Medical literature as well as public opinion has hitherto focused on the ill effects of air pollution on the respiratory system. Almost everyone staying in the pollution affected areas knows about the risk of risk of aggravation of asthma, respiratory distress and frequent respiratory infection due to air pollution. Respiratory side effects of air pollution were one of the main reasons for the introduction and implementation of the odd-even traffic formula in the Delhi-NCR region.
Relatively lesser known to the general public are the side effects of air pollution on increasing cardiovascular complications. This article focuses on the adverse cardiovascular effects of air pollution.
What is air pollution?
Air pollution refers to the presence of any particulate matter other than the natural gases present in the atmosphere. Pollutants can be of various sizes. Larger particles – above 2.5 PM (micrometers) – can be filtered by human lungs and hence predominantly harm the respiratory system. Particles below the size of 2.5 PM (which is roughly equal to 1/30th the size of a human hair) can bypass the filtering capacity of lungs, into the circulation and thereby affect the cardiovascular system directly. It is important to know the difference in these particle sizes as the sources (and hence exposure) of these pollutants are different.
How does air pollution affect the heart?
Air pollution can have both immediate ill effects as well as long term deleterious cardiac effects.
Broadly speaking, air pollution can negatively impact all three components required for the smooth flow of blood through circulation. It can directly damage the blood vessel wall thereby causing precipitation acute events, thickening of the blood, and also cause an increase in the stiffness of the blood vessels, thereby making blood flow less adaptable to the requirements of the heart. On the demand side, by increasing the stiffness of the heart as well as an increase in blood pressure, air pollution can lead to a higher oxygen demand. Finally, pollutants also increase the irritability of the heart leading to irregular beating of the heart (arrhythmias) (arrhythmias).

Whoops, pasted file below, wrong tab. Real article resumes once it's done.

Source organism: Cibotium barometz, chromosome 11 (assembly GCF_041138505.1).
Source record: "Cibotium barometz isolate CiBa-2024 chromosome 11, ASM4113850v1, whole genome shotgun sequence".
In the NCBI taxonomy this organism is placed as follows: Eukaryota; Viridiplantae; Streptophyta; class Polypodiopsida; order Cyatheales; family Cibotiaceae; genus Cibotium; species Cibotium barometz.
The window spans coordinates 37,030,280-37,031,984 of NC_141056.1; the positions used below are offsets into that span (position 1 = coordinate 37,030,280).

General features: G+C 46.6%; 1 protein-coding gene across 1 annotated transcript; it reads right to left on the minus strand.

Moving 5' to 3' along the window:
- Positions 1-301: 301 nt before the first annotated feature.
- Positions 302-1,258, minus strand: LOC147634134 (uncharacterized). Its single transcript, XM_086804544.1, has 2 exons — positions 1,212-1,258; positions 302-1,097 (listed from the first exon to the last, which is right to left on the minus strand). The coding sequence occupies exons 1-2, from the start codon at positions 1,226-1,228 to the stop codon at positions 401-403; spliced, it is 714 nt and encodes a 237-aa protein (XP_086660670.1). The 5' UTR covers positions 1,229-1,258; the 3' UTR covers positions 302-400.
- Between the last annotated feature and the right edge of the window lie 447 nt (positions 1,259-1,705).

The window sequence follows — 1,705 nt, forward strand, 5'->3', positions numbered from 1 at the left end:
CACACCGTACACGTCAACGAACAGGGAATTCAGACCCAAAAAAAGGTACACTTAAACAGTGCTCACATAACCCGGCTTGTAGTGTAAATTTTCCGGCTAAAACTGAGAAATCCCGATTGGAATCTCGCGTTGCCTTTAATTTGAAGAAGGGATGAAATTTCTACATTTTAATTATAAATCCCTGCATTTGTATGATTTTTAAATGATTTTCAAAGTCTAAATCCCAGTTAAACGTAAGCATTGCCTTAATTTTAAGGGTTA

The impact of these changes can be seen with the increase in the incidents of heart attacks, increased heart failure (both systolic and diastolic), increased incidents of strokes as well as higher incidents of arrhythmias during the high air pollution months.
How can one protect himself/herself from the ill effects of air pollution?
The answer to this question lies in two different kinds of modifications:
- Generic or large scale
Generic modifications are those which include efforts at reducing air pollution on a larger scale – such as reducing the impact of industry (including agricultural industry), legislation, restriction in use of vehicles and other similar measures.
On a personal level, modifications include restricting visits to polluted areas, choosing to travel or exercise through less polluted regions and using a face mask (particularly with PM 2.5 grading). Additionally, one must avoid going outdoors during periods when the air tends to be thicker – such as early morning or late evening (particularly during winter months).
There are two additional questions that often crop up during discussions about air pollution:
- Does the positive impact of exercise neutralise the negative impact of air pollution?
This is a tricky question because there is a large inter-person variability in the beneficial impact of exercise versus the negative impact of air pollution. Nevertheless, it’s a good idea to exercise indoors – particularly during high pollution days or chose a less polluted outdoor area, if one is addicted to outdoor exercise.
- Does a face mask protect against air pollution?
A face mask – even with a PM 2.5 grading – only partially protects against air pollution.
To conclude, air pollution is an under-recognised risk factor for heart disease and also a factor whose impact is less understood and less studied. Coupled with the winter season, air pollution can cause serious complications for the cardiovascular system.
The writer, Prof. (Dr.) Hemant Madan, is a Senior Consultant & Director Cardiology at Narayana Superspeciality Hospital, Gurugram